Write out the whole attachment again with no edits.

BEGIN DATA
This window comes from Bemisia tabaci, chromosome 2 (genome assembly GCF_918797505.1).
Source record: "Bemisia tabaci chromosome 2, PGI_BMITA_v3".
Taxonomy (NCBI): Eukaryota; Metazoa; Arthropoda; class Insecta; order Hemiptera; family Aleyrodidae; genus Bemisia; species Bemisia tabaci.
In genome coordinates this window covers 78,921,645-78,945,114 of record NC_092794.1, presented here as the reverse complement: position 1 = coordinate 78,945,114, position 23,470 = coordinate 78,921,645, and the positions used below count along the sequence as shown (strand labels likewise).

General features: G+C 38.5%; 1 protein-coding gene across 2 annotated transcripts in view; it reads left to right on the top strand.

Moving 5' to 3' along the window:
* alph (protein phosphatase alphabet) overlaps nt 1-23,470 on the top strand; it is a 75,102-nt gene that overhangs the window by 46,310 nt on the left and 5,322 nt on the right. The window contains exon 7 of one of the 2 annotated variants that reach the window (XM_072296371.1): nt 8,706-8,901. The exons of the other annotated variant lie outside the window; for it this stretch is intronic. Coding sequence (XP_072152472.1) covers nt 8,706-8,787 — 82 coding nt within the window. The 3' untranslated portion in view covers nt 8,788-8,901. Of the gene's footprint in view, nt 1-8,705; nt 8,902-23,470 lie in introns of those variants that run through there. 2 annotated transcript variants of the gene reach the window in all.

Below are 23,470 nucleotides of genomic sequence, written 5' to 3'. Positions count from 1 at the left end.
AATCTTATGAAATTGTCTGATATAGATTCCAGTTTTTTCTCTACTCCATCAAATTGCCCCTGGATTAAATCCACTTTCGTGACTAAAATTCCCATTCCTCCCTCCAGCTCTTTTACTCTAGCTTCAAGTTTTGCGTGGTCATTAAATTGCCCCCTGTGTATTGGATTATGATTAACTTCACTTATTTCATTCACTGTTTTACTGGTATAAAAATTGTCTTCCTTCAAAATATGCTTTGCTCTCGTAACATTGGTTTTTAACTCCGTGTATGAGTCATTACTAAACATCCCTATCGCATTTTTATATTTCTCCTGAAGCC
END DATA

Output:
This window comes from Bemisia tabaci, chromosome 2 (genome assembly GCF_918797505.1).
Source record: "Bemisia tabaci chromosome 2, PGI_BMITA_v3".
Taxonomy (NCBI): Eukaryota; Metazoa; Arthropoda; class Insecta; order Hemiptera; family Aleyrodidae; genus Bemisia; species Bemisia tabaci.
In genome coordinates this window covers 78,921,645-78,945,114 of record NC_092794.1, presented here as the reverse complement: position 1 = coordinate 78,945,114, position 23,470 = coordinate 78,921,645, and the positions used below count along the sequence as shown (strand labels likewise).

General features: G+C 38.5%; 1 protein-coding gene across 2 annotated transcripts in view; it reads left to right on the top strand.

Moving 5' to 3' along the window:
* alph (protein phosphatase alphabet) overlaps nt 1-23,470 on the top strand; it is a 75,102-nt gene that overhangs the window by 46,310 nt on the left and 5,322 nt on the right. The window contains exon 7 of one of the 2 annotated variants that reach the window (XM_072296371.1): nt 8,706-8,901. The exons of the other annotated variant lie outside the window; for it this stretch is intronic. Coding sequence (XP_072152472.1) covers nt 8,706-8,787 — 82 coding nt within the window. The 3' untranslated portion in view covers nt 8,788-8,901. Of the gene's footprint in view, nt 1-8,705; nt 8,902-23,470 lie in introns of those variants that run through there. 2 annotated transcript variants of the gene reach the window in all.

Below are 23,470 nucleotides of genomic sequence, written 5' to 3'. Positions count from 1 at the left end.
AATCTTATGAAATTGTCTGATATAGATTCCAGTTTTTTCTCTACTCCATCAAATTGCCCCTGGATTAAATCCACTTTCGTGACTAAAATTCCCATTCCTCCCTCCAGCTCTTTTACTCTAGCTTCAAGTTTTGCGTGGTCATTAAATTGCCCCCTGTGTATTGGATTATGATTAACTTCACTTATTTCATTCACTGTTTTACTGGTATAAAAATTGTCTTCCTTCAAAATATGCTTTGCTCTCGTAACATTGGTTTTTAACTCCGTGTATGAGTCATTACTAAACATCCCTATCGCATTTTTATATTTCTCCTGAAGCC